http://www.crossfit.com/

but this might be a good place to start for him:

http://www.crossfitkids.com/

Also, I always liked Fartlekking. It seems to maximize the time you have for training and I find you can make it mirror the type of activity you are training for. An example of how I used it for Rugby was:

Set up work out stations on the corners of the pitch (Sit ups, push ups, Squats, Lunges). Run from station to station. Jog the shorts, sprint the longs, stopping at each station for a 30 second workout. Do this starting at 15 minutes and work up from their. It gets you in incredible shape and doesn't do heavy weights. Also, all the exercises gets the core involved, which is key to any activity. Also, what it does is helps to mimic some of the motion of the sport. You could set it up on the ball diamond and use the bases as stations.

Most importantly, make it a fun workout that has goals and is broken up. One of the stations we used to have when we used partners was a tire pull (exactly what it sounds like, two people wrestling over a tire). It is a good workout but it was also fun...

Have fun.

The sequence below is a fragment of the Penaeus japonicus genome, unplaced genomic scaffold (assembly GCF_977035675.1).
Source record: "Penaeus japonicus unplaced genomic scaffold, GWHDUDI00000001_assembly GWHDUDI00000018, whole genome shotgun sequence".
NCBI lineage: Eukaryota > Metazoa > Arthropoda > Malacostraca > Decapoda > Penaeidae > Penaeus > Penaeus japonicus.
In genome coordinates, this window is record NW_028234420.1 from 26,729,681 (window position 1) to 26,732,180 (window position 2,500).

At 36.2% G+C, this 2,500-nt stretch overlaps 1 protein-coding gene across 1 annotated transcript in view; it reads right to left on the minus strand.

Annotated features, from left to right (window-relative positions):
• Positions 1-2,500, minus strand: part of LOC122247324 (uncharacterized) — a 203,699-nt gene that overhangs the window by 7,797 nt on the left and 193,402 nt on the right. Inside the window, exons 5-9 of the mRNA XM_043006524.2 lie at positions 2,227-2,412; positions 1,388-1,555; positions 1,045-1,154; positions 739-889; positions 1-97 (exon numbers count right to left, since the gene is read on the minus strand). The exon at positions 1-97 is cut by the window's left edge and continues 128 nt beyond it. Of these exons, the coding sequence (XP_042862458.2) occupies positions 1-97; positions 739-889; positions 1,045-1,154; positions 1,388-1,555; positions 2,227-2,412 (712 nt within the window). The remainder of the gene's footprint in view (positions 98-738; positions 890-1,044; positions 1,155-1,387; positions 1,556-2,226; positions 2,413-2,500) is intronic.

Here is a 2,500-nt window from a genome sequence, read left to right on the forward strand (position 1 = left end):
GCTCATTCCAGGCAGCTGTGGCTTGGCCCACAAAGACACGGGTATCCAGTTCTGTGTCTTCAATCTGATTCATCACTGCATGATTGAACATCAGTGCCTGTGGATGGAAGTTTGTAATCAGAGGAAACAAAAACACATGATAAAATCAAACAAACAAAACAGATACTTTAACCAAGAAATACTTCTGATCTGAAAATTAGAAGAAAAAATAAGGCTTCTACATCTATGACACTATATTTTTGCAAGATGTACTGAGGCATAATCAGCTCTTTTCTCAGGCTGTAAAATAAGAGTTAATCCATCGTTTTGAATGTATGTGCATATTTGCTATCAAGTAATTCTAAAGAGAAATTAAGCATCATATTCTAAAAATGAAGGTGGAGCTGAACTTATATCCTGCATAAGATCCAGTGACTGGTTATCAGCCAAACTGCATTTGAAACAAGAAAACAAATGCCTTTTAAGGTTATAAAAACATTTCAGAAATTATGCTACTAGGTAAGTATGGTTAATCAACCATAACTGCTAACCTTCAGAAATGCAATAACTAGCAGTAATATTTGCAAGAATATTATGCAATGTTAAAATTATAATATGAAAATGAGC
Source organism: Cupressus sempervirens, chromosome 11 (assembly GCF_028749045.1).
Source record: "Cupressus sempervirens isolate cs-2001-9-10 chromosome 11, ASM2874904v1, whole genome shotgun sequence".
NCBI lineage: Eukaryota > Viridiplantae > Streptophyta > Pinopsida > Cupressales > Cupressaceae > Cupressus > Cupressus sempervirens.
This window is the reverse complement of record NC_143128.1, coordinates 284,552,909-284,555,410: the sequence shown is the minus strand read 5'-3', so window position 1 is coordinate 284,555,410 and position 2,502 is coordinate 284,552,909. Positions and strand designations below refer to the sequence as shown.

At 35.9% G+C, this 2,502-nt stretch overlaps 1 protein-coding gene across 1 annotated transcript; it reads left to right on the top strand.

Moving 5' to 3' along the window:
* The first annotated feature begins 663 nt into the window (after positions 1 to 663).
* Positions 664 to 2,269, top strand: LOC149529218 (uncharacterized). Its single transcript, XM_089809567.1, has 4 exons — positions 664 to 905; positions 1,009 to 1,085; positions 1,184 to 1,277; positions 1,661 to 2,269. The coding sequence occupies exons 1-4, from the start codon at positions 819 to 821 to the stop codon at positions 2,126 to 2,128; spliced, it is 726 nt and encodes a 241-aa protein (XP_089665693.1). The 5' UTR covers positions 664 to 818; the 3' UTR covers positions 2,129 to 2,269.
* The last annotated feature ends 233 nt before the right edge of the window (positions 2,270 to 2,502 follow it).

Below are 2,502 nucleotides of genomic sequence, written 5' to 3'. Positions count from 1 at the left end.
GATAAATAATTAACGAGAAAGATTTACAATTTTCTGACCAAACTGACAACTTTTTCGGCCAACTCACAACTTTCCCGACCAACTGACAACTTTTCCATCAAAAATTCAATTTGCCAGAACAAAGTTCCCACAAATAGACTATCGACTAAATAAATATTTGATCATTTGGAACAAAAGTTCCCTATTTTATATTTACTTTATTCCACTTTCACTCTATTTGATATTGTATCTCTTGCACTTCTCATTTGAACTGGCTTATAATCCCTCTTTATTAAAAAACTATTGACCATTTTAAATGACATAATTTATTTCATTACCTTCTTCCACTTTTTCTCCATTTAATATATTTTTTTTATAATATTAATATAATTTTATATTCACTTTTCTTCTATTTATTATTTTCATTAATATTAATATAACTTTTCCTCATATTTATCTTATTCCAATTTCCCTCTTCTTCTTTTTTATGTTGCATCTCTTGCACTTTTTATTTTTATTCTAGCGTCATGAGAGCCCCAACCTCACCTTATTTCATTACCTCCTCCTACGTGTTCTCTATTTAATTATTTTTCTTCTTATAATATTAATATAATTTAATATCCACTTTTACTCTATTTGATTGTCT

Lifelover
03-13-2009, 09:57 AM
I've found this web site to have the most comprehensive information about weightlifting, including weightlifting for teenagers.

http://www.exrx.net/

Go to the Beginner's Page and scroll down to Special Populations.


That's a great resource. Thanks for posting.

It may debunk my understanding that kids should not work towards max weight training.

rePhil
03-13-2009, 06:50 PM
Has your son played before? Let us know as it makes a huge difference.
We live in a big baseball area. Age 14 around here is Babe Ruth League.
I watched average little league players transformed by their familes hiring major league coaches.
http://en.wikipedia.org/wiki/John-Ford_Griffin
and sadly
http://www.baseball-reference.com/bullpen/Doug_Million

Above all,make it fun. Enjoy playing catch with him.

tuscanyswe
03-13-2009, 07:02 PM
1. Footwork

2. Footwork

3. Footwork

Check with your family Dr. to be on the safe side.

Since he is still growing, never do any kind of "power" lifting where you are trying to find a max weight.

Otherwise, youth/adult conditioning is pretty much the same. Just assume that he is starting from ground zero (even if he isn't) and watch him make gains like a weed.

Did I mention footwork? Ladder drills, basic running, cutting, pivoting, 1 and 2 foot jumps, and 360 degree reaction, etc.

Good footwork goes a long ways towards reducing injury as well.


Also if hes into baseball maybe hes into ballsports in general. I play some squash (maybe its racketball for you guys) and ive got to say that its hard to find anything so intense. And its great fun.

Speed and footwork agilty reaching stretching acceleration and stopping yet its a mind game too. Great sport if you ask me.

slowgoing
03-13-2009, 07:06 PM
He's also almost in high school. Talk to the local high school baseball coaches and see what they recommend for their freshmen and sophmores. They should be up to speed on this if they're any good.

jimp1234
03-13-2009, 07:35 PM
Thanks all.